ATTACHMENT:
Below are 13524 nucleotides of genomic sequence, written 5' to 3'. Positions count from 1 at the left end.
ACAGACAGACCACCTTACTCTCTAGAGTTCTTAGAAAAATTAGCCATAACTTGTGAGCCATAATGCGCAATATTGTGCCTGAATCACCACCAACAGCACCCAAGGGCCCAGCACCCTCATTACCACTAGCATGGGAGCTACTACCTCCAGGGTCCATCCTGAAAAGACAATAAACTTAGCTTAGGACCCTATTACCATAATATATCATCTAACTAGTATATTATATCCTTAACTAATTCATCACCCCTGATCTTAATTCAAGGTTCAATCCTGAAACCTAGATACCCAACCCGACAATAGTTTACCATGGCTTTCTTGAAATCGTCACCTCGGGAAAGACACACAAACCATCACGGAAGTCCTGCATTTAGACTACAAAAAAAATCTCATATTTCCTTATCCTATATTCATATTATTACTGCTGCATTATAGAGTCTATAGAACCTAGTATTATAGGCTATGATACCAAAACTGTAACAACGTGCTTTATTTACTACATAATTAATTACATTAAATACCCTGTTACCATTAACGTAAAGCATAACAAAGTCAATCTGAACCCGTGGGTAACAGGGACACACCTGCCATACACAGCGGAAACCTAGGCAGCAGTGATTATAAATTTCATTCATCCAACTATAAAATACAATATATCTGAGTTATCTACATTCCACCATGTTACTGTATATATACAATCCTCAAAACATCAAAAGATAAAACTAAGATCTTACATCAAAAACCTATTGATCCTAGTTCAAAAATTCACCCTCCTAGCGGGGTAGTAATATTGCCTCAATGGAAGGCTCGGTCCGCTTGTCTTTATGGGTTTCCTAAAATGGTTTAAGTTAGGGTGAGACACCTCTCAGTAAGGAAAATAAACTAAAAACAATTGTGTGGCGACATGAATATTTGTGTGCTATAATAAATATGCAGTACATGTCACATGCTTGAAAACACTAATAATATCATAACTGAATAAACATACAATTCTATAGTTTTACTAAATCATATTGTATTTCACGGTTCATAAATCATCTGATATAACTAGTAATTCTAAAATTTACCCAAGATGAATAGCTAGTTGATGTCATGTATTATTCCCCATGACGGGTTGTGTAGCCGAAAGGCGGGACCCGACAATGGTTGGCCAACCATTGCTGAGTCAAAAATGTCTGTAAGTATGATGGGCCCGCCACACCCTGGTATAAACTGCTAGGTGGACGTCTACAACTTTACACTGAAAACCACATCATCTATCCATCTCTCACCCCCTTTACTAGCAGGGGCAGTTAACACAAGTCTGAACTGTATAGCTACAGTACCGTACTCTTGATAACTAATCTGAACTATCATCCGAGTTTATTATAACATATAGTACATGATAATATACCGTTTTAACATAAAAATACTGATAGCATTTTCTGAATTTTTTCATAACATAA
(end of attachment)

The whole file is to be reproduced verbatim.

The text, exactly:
Below are 13524 nucleotides of genomic sequence, written 5' to 3'. Positions count from 1 at the left end.
ACAGACAGACCACCTTACTCTCTAGAGTTCTTAGAAAAATTAGCCATAACTTGTGAGCCATAATGCGCAATATTGTGCCTGAATCACCACCAACAGCACCCAAGGGCCCAGCACCCTCATTACCACTAGCATGGGAGCTACTACCTCCAGGGTCCATCCTGAAAAGACAATAAACTTAGCTTAGGACCCTATTACCATAATATATCATCTAACTAGTATATTATATCCTTAACTAATTCATCACCCCTGATCTTAATTCAAGGTTCAATCCTGAAACCTAGATACCCAACCCGACAATAGTTTACCATGGCTTTCTTGAAATCGTCACCTCGGGAAAGACACACAAACCATCACGGAAGTCCTGCATTTAGACTACAAAAAAAATCTCATATTTCCTTATCCTATATTCATATTATTACTGCTGCATTATAGAGTCTATAGAACCTAGTATTATAGGCTATGATACCAAAACTGTAACAACGTGCTTTATTTACTACATAATTAATTACATTAAATACCCTGTTACCATTAACGTAAAGCATAACAAAGTCAATCTGAACCCGTGGGTAACAGGGACACACCTGCCATACACAGCGGAAACCTAGGCAGCAGTGATTATAAATTTCATTCATCCAACTATAAAATACAATATATCTGAGTTATCTACATTCCACCATGTTACTGTATATATACAATCCTCAAAACATCAAAAGATAAAACTAAGATCTTACATCAAAAACCTATTGATCCTAGTTCAAAAATTCACCCTCCTAGCGGGGTAGTAATATTGCCTCAATGGAAGGCTCGGTCCGCTTGTCTTTATGGGTTTCCTAAAATGGTTTAAGTTAGGGTGAGACACCTCTCAGTAAGGAAAATAAACTAAAAACAATTGTGTGGCGACATGAATATTTGTGTGCTATAATAAATATGCAGTACATGTCACATGCTTGAAAACACTAATAATATCATAACTGAATAAACATACAATTCTATAGTTTTACTAAATCATATTGTATTTCACGGTTCATAAATCATCTGATATAACTAGTAATTCTAAAATTTACCCAAGATGAATAGCTAGTTGATGTCATGTATTATTCCCCATGACGGGTTGTGTAGCCGAAAGGCGGGACCCGACAATGGTTGGCCAACCATTGCTGAGTCAAAAATGTCTGTAAGTATGATGGGCCCGCCACACCCTGGTATAAACTGCTAGGTGGACGTCTACAACTTTACACTGAAAACCACATCATCTATCCATCTCTCACCCCCTTTACTAGCAGGGGCAGTTAACACAAGTCTGAACTGTATAGCTACAGTACCGTACTCTTGATAACTAATCTGAACTATCATCCGAGTTTATTATAACATATAGTACATGATAATATACCGTTTTAACATAAAAATACTGATAGCATTTTCTGAATTTTTTCATAACATAA